[Note: I’m really behind on these blog posts… Like I haven’t posted since September or something like that. I’m sorry. I’m not dead. I’m just off re-examining life and doing life stuff. This review should have come out around Halloween. I apologize for the out of place imagery and out of season style.]
Style: Bourbon Barrel Aged Imperial Pumpkin Ale with Cacao Nibs, Chilies, Spices
Bottled On: August 30, 2016
From: Asheville, NC
Brewery’s Note: “We meant to create something civilized. Honestly, we did. Under midnight skies, we imbued him with the velvety darkness of the cacao, the smoldering fire of chilies, the power of pumpkin, and the nuance of spices. However, our combination created an other-worldly beast, one whose intensity we could only hope to contain. We fearfully crammed him into our bourbon oak chambers. We heard him scream throughout the nights, and lay awake in terror as the barrels creaked. One moonlit night, our worst fears were realized, Xibalba burst forth, his power and strength surging beyond imagination. We fled in horror as he ransacked the temple, the subtle sent of bourbon add spiced laying a civilized backdrop to the utter carnage.”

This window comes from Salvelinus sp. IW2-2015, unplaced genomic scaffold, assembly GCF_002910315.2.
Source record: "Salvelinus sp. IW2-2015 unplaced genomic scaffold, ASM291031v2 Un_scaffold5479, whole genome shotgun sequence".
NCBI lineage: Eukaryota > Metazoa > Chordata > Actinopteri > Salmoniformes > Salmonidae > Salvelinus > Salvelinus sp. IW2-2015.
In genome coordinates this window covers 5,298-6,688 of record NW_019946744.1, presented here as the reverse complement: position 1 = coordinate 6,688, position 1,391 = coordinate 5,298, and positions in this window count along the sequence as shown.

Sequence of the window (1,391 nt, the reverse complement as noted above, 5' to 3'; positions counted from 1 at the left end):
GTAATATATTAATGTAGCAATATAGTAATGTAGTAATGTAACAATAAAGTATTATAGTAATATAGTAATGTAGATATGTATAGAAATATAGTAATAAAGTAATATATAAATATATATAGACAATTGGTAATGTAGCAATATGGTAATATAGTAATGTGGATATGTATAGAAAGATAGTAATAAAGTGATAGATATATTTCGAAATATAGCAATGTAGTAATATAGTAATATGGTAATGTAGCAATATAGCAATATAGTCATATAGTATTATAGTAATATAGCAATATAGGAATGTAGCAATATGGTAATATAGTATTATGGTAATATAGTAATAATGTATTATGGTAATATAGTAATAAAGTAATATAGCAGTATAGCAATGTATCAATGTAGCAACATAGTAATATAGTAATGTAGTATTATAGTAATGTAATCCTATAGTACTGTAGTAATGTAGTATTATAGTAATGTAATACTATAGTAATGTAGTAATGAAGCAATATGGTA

The beer pours a murky, mud-red/black with a small, insubstantial scrim-ring of tiny, khaki bubbles. In the light, you could call it maroon or mahogany. When agitated the beer forms a lovely, tight, soda-pop head of bubbles, but this swiftly fizzles and fades. The body is opaque, but little wisps of light come through, suggesting a very hazy beer. Its viscosity seems oddly thin and agile when you swirl the glass, like whiskey on the rocks after a good hour and a half of slow sipping. It’s not the most beautiful of beers, though it does carry some charms. There is some elegance and stateliness to the beer, but its seeming thinness is at odds with what I expected. On the nose, the beer smells deeply of cacao nibs baked in a brown bread. There’s a light, nougaty sweetness, hints of peanut and cashew, and even a slight spicy turn that seems to mingle the chilies with the boozy bourbon. There is a caramel and toffee lingering on the edges, and as the beer warms it becomes sticky sweet, like a Milkyway spiced with faint chilies and booze. On the tongue, the beer tastes candy and chocolate sweet with a soft tampering close of boozey heat, spicy heat, and just the lightest trace of bitterness somewhere between oak tannin and bitter nut-skin. Flavors are slight Milkyway with generic nuts, brown bread with slight graham cracker nuance, caramel malts, and a finish of muddled spices mixing chili, bourbon, and pumpkin pie that close into a building bitterness of soft oak tannin and spice bitters. The more I drink, the bitterness builds and becomes a little more harmful to the sip, but the sweetness and candied complexity of front end are rather nice. This does not taste as I would think or hope it to, though. A pumpkin ale drinker may be a little upset. In the mouth, the beer feels watery and thin, with a mildly medium body and a slick, thin, watery mouthfeel and little to no carb. When the beer leaves, the mouth is left a little sharp and slightly sheened with spit, yet dry and bitter-spice burned. Overall, I’m underwhelmed with this one. Between the weak watery body and the building spice bitterness, along with the lack of ‘traditional pumpkin flavors’ leaves this beer in a weird zone. It has some nice parts as far as beer goes, but its parts do not mesh, and the beer is left muddled and harsh on the tongue. Wicked Weed has a tremendous portfolio of beers, but this one is a rare miss for them in my book.